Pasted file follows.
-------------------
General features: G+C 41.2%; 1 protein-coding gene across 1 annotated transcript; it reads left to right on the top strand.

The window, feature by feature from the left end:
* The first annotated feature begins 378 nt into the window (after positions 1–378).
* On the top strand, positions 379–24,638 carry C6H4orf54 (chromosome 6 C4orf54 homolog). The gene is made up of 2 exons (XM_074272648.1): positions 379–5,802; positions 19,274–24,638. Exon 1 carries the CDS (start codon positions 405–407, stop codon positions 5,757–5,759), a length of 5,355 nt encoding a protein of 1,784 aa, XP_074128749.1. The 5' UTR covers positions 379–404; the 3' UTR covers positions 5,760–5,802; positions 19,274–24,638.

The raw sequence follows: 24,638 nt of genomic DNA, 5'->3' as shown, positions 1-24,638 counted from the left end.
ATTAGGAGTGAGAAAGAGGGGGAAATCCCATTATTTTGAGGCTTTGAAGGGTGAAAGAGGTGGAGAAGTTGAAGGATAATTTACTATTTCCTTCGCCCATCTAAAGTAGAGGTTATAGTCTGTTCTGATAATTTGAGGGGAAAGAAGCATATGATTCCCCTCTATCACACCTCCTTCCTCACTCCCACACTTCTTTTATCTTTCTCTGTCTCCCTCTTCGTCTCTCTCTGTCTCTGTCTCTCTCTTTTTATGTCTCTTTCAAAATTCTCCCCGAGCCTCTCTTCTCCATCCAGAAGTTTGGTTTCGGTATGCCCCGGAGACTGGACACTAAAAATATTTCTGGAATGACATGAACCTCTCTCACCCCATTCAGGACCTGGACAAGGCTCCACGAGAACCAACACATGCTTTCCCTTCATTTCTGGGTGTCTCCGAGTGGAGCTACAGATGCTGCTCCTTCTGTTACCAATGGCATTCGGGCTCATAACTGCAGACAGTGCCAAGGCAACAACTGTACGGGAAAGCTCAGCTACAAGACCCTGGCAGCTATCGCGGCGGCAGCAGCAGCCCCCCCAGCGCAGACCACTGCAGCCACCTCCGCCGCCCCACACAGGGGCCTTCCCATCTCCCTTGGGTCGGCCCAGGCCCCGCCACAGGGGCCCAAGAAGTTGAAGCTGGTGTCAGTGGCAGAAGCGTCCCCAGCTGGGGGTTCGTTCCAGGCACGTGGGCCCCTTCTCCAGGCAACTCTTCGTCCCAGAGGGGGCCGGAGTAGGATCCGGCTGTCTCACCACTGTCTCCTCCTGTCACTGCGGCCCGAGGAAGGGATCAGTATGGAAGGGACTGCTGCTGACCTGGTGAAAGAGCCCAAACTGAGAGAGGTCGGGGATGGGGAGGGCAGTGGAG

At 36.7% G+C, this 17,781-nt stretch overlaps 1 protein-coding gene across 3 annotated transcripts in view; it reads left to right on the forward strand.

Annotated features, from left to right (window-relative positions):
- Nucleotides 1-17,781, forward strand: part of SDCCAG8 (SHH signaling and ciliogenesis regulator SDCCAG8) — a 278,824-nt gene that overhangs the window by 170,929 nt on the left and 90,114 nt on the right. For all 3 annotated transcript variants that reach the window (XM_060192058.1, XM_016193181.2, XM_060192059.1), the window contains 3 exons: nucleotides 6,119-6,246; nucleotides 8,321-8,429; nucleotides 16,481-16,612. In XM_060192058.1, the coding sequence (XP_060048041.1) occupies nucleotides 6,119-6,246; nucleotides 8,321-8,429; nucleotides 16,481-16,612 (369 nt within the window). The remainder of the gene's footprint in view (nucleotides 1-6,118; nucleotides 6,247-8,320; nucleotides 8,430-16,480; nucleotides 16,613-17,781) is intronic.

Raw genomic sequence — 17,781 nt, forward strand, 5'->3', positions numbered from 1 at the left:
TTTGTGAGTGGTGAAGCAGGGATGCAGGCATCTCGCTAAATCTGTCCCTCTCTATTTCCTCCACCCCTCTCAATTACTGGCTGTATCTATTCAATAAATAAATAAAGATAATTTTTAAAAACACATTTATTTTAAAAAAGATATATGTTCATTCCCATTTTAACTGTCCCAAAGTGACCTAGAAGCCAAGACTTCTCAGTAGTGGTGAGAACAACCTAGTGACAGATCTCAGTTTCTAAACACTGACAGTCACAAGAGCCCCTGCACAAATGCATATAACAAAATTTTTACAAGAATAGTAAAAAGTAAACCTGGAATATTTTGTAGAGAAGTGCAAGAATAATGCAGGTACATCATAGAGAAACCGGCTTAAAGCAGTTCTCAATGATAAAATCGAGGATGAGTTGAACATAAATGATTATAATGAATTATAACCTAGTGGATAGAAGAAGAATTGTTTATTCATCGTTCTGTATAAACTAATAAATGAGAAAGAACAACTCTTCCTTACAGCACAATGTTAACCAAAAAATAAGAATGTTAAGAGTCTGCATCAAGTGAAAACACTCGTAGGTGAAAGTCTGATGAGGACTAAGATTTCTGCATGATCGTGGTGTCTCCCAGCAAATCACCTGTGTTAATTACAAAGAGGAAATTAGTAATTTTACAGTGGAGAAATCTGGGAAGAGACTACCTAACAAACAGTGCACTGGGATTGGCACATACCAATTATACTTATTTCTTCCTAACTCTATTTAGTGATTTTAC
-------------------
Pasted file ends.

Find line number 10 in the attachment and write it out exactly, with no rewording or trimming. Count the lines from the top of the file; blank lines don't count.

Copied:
Raw genomic sequence — 17,781 nt, forward strand, 5'->3', positions numbered from 1 at the left: